Kyoto University Symphonic Band opened the music festival with Fanfare and played Biwako Shuko no Uta. 京都大学吹奏楽団 Video here.

Short congratulatory speeches were also given by three dignitaries:

Shinsuke Kawazoe, Kyoto University Executive Vice-President (substituting for Kyoto University President Juichi Yamagiwa). 川添信介 京都大学理事・副学長(山極壽一総長の代理)Video here.

Otsu Mayor

Otsu Mayor Koshi Naomi mentioned that Otsu City Hall plays the song to signal the end of the work day, resulting in a decrease of overtime by almost 30%. Video here.

Takashima

Shoshichiro Hiraoka, Deputy Mayor of Takashima (substituting for Mayor Masaaki Fukui), promised to perpetuate the song to the next generation. Video here.

Sanko alumni sing with Himawari Choir from Otsu. 旧制第三高等学校OB + 大津市ひまわり合唱団 Video here.

Sanko alumni wave their school flag. The Sanko logo has a cherry blossom with three stripes.

Mandolin

Mandolin Guitar Ensemble Kaguya. マンドリンギターアンサンブル香久夜 Video here.

Mandolin

Mandolin Guitar Ensemble Kaguya. Great performance.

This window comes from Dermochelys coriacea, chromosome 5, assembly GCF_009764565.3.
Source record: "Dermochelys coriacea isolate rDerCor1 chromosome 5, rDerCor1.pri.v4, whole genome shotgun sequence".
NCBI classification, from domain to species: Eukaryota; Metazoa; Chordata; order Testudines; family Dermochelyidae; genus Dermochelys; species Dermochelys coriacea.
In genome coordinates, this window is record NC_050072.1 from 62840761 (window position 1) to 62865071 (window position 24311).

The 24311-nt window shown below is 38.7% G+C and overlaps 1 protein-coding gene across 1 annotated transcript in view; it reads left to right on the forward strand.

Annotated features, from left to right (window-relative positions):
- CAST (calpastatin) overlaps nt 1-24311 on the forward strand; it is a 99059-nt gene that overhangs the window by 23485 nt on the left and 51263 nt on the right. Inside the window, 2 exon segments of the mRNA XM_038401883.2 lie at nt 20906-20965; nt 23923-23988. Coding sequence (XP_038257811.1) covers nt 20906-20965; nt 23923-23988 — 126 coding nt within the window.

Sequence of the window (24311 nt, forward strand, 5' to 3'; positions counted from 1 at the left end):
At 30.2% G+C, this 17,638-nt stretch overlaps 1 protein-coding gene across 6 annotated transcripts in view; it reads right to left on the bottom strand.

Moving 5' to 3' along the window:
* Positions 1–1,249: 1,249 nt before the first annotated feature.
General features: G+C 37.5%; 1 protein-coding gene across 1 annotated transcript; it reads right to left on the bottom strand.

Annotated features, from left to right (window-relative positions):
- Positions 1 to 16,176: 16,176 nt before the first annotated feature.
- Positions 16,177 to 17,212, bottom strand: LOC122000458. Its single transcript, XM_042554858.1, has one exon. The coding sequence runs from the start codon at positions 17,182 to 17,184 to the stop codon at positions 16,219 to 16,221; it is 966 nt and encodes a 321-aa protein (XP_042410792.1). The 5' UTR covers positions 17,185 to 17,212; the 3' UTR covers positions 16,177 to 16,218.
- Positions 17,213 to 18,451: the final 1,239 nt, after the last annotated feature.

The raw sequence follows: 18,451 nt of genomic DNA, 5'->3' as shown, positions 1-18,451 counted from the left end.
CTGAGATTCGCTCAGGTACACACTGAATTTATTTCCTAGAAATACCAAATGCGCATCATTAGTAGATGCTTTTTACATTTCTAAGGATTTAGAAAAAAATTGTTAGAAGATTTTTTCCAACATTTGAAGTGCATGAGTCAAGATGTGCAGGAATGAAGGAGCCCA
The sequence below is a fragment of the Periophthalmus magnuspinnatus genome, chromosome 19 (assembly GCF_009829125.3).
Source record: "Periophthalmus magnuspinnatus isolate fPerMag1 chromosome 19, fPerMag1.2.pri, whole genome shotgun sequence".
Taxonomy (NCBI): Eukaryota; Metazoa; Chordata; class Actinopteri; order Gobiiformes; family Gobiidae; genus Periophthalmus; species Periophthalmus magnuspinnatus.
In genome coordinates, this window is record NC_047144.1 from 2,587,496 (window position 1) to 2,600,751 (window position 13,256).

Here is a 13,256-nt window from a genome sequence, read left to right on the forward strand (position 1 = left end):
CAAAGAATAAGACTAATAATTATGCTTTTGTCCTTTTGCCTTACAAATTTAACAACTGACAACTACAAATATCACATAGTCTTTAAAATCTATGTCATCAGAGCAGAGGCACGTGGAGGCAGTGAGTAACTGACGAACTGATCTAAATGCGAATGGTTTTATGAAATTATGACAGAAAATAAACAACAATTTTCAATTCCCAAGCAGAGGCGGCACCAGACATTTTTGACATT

Kyoto University Glee Club sang What Shall We Do With The Drunken Sailor (video here) and Biwako Shuko no Uta (video here). 京都大学グリークラブ .

A short break after Part 1.

finale

Led by Kato Tokiko, everyone sang Biwako Shuko no Uta in the end. Video here.

Tokiko

Singer Kato Tokiko and Kada Yukiko on stage during the finale.


Party (懇親会) (Video here)

After the music festival, attendees had the option to attend the party from 5:00 pm to 7:00 pm on the 2nd floor of the Clock Tower Centennial Hall. This was when we could finally mix and socialize. It was nice meeting and talking with people from Oguchi Taro’s hometown and Yoshida Chiaki’s hometown and rowing club alumni. Very few women though.